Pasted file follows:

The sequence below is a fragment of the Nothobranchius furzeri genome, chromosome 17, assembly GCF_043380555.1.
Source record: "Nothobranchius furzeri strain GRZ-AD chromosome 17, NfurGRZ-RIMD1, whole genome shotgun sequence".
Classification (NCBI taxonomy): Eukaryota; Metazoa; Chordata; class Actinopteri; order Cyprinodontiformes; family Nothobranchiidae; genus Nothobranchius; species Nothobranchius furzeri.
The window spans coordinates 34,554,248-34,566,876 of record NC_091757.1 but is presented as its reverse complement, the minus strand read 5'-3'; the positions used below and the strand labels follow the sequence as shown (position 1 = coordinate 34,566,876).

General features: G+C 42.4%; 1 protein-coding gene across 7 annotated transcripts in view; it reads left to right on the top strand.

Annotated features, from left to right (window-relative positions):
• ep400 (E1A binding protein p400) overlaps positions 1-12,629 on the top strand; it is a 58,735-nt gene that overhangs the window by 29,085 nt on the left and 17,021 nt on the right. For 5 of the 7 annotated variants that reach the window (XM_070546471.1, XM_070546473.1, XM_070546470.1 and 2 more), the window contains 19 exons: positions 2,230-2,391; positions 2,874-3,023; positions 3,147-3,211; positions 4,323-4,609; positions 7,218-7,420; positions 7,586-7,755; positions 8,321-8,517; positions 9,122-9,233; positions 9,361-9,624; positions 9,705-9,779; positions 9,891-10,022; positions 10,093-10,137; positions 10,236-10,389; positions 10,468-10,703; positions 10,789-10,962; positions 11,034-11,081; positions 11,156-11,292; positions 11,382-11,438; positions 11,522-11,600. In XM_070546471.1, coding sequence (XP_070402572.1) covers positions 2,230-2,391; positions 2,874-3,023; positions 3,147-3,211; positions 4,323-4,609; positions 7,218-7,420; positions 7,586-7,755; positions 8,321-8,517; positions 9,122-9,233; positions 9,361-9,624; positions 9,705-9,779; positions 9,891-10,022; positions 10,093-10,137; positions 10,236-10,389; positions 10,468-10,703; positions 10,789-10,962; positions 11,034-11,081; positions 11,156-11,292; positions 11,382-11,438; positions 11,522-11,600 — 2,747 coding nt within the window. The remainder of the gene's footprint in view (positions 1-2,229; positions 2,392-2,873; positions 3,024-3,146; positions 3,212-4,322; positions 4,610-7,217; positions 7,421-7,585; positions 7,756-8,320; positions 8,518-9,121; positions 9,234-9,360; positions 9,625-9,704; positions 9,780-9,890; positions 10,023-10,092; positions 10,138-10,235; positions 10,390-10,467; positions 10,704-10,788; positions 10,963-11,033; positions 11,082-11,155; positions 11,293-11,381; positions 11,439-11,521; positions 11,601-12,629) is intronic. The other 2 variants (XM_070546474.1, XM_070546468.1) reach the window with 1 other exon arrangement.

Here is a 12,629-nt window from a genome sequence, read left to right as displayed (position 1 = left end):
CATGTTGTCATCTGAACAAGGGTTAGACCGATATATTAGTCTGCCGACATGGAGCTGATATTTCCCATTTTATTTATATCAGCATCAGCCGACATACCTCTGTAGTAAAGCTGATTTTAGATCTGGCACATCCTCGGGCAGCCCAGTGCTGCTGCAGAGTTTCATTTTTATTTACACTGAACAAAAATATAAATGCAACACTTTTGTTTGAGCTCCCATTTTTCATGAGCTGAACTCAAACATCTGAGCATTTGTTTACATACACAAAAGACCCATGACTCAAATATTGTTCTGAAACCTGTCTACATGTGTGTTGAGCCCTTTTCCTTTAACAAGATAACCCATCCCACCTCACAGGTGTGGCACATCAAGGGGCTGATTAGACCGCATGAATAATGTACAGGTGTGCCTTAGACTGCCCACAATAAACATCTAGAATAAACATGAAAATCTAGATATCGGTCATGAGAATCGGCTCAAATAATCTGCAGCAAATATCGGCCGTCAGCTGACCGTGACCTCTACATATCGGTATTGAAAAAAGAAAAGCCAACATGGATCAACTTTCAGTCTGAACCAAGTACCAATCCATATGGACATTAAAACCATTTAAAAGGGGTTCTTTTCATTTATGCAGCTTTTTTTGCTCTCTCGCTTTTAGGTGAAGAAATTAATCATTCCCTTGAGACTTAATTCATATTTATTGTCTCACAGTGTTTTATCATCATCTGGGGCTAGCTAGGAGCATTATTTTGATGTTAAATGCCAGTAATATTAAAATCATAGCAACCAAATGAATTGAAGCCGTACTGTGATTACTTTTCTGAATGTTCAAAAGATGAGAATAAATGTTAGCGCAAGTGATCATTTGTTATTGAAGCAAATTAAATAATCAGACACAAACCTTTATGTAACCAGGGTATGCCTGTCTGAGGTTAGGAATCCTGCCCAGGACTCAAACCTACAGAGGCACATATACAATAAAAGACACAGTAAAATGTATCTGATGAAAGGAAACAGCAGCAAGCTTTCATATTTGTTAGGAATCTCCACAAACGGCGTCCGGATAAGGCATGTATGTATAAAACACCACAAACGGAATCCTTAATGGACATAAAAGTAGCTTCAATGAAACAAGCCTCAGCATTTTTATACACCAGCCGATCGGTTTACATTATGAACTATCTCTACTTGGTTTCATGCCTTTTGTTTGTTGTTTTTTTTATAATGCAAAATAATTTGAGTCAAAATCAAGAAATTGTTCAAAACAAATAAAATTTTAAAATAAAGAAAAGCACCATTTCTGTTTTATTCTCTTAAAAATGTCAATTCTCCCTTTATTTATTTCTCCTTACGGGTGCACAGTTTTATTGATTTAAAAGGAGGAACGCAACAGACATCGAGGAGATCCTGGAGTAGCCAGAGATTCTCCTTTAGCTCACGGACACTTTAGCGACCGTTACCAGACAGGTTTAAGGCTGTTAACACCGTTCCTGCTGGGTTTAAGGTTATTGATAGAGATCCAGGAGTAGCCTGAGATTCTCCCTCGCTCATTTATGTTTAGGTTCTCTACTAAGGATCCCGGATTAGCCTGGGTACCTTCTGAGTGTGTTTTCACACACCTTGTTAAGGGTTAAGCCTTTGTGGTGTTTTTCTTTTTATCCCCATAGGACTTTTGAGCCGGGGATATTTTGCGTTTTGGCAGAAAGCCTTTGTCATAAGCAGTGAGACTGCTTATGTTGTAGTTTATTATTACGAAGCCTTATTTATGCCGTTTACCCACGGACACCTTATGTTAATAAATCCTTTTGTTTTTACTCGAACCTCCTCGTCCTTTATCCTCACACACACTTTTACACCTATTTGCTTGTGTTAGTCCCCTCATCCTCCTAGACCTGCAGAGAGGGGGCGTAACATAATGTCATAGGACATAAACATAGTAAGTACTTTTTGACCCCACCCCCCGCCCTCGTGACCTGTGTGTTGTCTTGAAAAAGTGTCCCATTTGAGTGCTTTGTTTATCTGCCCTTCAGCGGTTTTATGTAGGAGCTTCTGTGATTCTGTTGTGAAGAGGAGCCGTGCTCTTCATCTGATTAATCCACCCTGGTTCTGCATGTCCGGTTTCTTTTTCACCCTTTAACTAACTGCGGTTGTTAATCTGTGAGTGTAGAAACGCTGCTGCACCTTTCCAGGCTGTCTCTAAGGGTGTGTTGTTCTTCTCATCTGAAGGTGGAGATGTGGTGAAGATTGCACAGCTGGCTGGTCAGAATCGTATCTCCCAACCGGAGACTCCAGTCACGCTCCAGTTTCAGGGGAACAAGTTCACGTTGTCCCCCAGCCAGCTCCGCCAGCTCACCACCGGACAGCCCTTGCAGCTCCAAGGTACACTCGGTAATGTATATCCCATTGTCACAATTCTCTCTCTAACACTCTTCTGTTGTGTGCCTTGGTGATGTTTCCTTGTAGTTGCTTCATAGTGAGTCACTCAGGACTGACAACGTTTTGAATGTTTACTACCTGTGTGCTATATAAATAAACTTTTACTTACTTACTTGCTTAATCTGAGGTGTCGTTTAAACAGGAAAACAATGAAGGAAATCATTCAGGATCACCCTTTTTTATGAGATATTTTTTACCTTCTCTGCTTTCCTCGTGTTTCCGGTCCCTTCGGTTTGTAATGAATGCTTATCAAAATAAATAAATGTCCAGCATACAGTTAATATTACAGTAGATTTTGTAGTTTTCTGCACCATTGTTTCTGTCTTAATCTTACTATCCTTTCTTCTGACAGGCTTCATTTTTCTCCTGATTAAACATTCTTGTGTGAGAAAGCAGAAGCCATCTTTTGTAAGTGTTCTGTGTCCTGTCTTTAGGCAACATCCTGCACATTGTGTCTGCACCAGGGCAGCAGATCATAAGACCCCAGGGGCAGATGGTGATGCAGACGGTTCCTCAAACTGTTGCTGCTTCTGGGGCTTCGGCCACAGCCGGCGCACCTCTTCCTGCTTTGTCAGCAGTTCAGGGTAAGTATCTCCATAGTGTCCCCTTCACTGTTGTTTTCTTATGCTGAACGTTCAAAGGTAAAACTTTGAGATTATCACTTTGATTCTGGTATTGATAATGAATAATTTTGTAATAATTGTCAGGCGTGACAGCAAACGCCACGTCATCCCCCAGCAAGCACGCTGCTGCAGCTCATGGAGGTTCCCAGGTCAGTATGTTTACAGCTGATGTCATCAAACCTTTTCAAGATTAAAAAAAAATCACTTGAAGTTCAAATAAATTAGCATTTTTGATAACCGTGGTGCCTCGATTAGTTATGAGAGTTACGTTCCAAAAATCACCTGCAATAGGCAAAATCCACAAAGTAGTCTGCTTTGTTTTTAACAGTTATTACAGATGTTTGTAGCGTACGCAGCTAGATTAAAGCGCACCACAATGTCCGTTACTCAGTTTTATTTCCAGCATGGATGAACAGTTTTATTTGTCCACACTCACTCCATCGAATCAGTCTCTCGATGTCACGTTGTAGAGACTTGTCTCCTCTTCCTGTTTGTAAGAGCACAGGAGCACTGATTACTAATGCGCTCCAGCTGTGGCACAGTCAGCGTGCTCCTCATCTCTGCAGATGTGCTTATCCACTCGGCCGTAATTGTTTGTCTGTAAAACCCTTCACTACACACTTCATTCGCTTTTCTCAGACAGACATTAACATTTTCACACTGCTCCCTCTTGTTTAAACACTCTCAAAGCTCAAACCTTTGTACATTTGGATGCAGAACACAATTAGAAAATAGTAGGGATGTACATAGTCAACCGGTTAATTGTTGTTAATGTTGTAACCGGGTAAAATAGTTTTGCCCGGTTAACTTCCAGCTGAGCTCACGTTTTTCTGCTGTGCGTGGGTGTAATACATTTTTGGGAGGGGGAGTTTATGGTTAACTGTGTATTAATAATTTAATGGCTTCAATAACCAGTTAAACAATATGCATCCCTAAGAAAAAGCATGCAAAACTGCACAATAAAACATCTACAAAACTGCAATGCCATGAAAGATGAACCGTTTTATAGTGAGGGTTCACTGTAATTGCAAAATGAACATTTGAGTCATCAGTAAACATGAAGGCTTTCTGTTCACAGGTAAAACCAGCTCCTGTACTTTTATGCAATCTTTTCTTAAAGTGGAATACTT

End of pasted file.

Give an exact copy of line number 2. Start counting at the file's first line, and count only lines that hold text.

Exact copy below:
Source record: "Nothobranchius furzeri strain GRZ-AD chromosome 17, NfurGRZ-RIMD1, whole genome shotgun sequence".